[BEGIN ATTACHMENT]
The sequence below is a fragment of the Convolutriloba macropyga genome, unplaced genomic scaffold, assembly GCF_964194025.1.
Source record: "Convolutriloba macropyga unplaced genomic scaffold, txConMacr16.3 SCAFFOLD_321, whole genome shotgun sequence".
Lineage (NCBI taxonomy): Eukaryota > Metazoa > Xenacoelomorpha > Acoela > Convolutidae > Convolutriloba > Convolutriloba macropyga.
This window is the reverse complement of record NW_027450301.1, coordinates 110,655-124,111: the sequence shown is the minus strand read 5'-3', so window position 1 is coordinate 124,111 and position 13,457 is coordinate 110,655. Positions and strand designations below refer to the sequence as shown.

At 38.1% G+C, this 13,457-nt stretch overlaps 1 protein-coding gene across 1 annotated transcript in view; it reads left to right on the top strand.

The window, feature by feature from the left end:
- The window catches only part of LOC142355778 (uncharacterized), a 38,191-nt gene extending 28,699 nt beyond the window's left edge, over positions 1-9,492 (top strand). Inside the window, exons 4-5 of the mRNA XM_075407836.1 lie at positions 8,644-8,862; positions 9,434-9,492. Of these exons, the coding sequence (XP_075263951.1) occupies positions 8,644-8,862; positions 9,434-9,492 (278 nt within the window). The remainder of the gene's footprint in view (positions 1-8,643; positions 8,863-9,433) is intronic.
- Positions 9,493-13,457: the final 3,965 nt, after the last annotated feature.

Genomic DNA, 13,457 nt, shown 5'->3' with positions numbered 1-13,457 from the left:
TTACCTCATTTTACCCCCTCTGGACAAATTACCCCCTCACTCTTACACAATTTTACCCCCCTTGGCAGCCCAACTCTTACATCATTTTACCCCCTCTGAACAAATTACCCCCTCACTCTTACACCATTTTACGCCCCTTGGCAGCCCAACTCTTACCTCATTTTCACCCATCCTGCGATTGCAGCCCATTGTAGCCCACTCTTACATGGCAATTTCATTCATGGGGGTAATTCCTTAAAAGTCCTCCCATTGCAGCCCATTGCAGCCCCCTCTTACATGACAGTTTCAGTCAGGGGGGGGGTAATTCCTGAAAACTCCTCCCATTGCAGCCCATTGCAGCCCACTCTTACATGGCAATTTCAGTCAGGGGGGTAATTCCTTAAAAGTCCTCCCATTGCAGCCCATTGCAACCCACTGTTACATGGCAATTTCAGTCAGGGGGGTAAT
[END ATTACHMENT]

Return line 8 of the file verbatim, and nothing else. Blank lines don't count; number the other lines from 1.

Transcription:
- Positions 9,493-13,457: the final 3,965 nt, after the last annotated feature.